First of all, the place turns out to be staffed by these dwarf zombies that seem to come from another planet. The hallways are patrolled by this flying silver orb that if it catches you, will stick razor blades into your skull and then drill your brains out and spill all your brains all over the floor. Of course, little Mike has to figure out a way to get everyone else to believe that there's something weird going on in Morningside cemetery. Yes, I did show it to my 11 year old and he just loved it. He thought it was the funniest thing.
Melissa Harris-Perry: [laughs] Apparently the apple tree, not far, I got it. All right.
Rafer Guzman: [laughs] I agree.
Melissa Harris-Perry: Kristen, your next pick is a horror comedy from 1985 and it's just-- Okay, take in the weirdness with me for a moment.
Speaker 10: When I was a little girl, I didn't think there was anything that I liked better than ice cream. Now I'm a big girl and I have decided there's something I like better, much better, it's called the stuff, and believe me, enough is never enough.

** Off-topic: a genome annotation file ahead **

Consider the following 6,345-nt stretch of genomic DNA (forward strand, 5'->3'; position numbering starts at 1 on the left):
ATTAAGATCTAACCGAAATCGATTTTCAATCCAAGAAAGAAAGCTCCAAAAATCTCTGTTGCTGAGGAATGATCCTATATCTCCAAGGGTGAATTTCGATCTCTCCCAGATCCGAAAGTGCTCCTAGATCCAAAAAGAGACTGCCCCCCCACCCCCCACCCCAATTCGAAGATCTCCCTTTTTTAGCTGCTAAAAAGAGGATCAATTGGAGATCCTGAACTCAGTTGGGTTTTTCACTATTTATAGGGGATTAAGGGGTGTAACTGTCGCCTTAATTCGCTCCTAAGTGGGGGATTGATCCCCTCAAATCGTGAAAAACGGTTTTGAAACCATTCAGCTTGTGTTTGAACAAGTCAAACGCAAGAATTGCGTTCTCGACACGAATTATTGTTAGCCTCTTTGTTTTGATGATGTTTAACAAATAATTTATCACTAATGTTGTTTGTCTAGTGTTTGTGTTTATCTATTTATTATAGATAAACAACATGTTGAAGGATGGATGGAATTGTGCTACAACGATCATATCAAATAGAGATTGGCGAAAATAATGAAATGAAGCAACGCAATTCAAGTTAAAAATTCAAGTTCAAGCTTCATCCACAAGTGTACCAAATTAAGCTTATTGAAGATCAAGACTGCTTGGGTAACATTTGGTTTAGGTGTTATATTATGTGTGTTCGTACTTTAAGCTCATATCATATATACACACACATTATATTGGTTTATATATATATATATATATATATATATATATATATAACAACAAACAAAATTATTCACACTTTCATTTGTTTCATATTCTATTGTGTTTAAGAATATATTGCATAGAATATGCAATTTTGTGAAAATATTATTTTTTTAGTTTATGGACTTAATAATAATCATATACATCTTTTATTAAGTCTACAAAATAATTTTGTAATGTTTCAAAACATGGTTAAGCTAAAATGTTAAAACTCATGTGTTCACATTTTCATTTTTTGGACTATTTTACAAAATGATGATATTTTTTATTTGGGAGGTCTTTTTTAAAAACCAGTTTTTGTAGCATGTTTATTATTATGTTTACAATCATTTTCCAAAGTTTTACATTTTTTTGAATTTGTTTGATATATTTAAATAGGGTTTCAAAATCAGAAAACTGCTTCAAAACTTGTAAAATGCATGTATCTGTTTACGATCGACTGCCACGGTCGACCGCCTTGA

Melissa Harris-Perry: All right. Can we talk about this? The Stuff, directed by Larry Cohen and apparently you first watched it as a kid.
Kristen Meinzer: [laughs] The Stuff, oh my gosh, I love this movie. I watched this as a little kid. I could handle this movie even though I could not handle horror movies at that time. The Stuff begins when a gooey, white substance resembling ice cream is discovered by railroad workers. They find it to be sweet and addictive, and before you know it, this alien substance is being marketed and distributed as a zero calorie dessert to a diet and sweets obsessed America.
Not to be one upped by this new product, the leaders of the suffering ice cream industry hire an undercover detective to find out what the stuff is actually made of and they soon discover the stuff is actually a living parasitic and possibly sentient organism that gradually takes over the brain, eating people from the inside out. I just got to say, it is a hilarious, clever movie that even though it's from 1985, it's still very smart. It's still very on point and it still says a lot about America's obsession with consumerism and weight loss.
I just think it's worth seeing and the commercial spots, they have all these commercials that run through the movie for the stuff which will just make you laugh and think, "Oh, that actually looks like a real TV commercial."